“We cannot educate over 900 students in a middle school built for 652 … and we are more dependent than ever on the (state) to provide assistance,” he said.
Md. panel considers how to build a better school building
Tamela Baker, HeraldMailMedia.com
April 28, 2016
-- ANNAPOLIS — Aging schools, population shifts and changing educational needs — not to mention changes in the economy — present new challenges as state and local governments try to keep up with construction and renovation needs.
A new state panel looking into the methods and costs of school construction met for the first time Thursday in Annapolis, and got an overview of current funding and construction requirements.
The 21st Century School Facilities Commission, which includes state officials and private-sector professionals, will spend the next seven months reviewing building specifications, construction practices, enrollment, maintenance and financing to make recommendations for future projects in the state's 24 public-school systems.
Key to the discussions will be how curricula and technology will change the way schools educate students, said state Sen. Andrew A. Serafini, R-Washington, and building facilities with the flexibility to handle it.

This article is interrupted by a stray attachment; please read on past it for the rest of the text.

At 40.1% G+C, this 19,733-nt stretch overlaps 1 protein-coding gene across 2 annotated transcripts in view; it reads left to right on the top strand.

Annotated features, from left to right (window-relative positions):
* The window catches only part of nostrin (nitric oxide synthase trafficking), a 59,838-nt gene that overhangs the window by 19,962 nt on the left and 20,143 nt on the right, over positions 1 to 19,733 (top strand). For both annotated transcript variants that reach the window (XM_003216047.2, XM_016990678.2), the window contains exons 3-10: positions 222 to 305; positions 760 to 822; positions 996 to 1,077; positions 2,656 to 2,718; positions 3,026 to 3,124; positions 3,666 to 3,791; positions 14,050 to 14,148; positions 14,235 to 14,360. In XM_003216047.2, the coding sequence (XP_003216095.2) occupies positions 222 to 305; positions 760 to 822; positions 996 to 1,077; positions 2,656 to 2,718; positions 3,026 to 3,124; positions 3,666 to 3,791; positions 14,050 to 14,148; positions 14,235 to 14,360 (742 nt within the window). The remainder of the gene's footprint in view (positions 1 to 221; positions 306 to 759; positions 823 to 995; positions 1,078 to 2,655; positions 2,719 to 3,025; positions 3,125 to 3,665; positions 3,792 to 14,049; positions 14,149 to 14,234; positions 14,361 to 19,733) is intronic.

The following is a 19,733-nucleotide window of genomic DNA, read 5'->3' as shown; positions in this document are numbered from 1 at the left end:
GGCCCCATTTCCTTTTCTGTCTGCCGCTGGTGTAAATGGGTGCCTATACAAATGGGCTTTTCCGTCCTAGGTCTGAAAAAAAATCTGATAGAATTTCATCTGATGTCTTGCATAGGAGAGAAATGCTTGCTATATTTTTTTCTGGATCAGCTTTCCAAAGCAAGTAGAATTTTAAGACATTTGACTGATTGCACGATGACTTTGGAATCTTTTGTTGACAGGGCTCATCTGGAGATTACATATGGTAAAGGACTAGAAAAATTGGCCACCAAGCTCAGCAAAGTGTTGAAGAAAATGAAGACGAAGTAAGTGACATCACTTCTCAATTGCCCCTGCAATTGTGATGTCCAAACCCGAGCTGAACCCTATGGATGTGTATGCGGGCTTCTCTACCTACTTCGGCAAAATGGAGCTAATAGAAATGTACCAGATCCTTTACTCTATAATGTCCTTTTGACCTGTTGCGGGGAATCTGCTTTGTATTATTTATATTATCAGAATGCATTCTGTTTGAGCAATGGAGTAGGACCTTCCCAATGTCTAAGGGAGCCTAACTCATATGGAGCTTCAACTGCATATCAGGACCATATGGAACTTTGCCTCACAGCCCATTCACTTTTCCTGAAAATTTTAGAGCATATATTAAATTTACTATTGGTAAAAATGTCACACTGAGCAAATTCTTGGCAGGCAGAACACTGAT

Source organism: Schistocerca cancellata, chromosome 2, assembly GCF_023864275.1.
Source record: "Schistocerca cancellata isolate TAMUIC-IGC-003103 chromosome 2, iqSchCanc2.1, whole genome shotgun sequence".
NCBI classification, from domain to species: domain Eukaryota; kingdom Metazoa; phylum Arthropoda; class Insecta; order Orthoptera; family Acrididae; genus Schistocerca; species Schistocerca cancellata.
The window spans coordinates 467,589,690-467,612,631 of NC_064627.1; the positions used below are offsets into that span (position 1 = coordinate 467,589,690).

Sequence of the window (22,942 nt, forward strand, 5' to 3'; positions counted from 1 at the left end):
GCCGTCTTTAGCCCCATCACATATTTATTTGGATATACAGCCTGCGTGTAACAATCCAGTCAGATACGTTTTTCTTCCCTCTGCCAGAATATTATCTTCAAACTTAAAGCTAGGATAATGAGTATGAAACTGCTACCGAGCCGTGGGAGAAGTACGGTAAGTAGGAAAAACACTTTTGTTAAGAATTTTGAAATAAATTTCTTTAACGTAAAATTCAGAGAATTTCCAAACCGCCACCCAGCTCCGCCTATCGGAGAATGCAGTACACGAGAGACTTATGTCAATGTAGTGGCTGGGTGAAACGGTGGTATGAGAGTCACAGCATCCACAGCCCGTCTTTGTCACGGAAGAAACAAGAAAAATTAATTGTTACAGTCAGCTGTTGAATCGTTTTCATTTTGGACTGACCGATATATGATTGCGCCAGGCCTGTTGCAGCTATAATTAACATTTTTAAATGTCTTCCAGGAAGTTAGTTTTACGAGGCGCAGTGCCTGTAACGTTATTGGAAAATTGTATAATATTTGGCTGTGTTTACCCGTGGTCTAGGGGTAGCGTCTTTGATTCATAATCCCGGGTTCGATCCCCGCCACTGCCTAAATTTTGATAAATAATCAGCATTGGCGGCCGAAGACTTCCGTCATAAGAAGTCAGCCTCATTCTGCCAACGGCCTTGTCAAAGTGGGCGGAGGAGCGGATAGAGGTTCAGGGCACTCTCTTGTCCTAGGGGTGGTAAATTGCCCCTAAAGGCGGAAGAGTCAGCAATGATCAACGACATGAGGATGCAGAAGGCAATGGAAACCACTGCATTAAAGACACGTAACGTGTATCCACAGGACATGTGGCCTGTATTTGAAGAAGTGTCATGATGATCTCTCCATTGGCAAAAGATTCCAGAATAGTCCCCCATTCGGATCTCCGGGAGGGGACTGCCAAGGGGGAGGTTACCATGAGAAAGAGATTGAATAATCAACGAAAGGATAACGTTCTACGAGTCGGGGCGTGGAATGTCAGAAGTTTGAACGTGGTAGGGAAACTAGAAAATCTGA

Oakland County school districts say funding is inadequate
Anne Runkle, Oakland Press
April 28, 2016
-- One of the boilers at Lake Orion High School doesn’t work. It would cost $20,000 to repair it and $30,000 to replace it.
Wes Goodman, facilities manager for the Lake Orion Community Schools, says the building has several other boilers that keep everyone comfortable.
But all the boilers were installed when the building opened in fall 1996. Others could go at any time, he said.
“I always tell my staff that we need to keep the dollars in the classroom,“ he said. But at the same time, he knows that students’ learning experience is affected by their environment — including staying warm in the winter.
The Lake Orion Community Schools Board of Education voted 5-2 Wednesday to ask voters to approve a sinking fund of two mills for 10 years for building upgrades and repairs. A mill equals $1 in tax for every $1,000 of taxable value.
A number of bond issues or sinking fund millages will appear on the May and August ballots throughout Oakland County. Many districts that aren’t placing school building fund questions before voters in those two elections have put them on the ballot over the past year.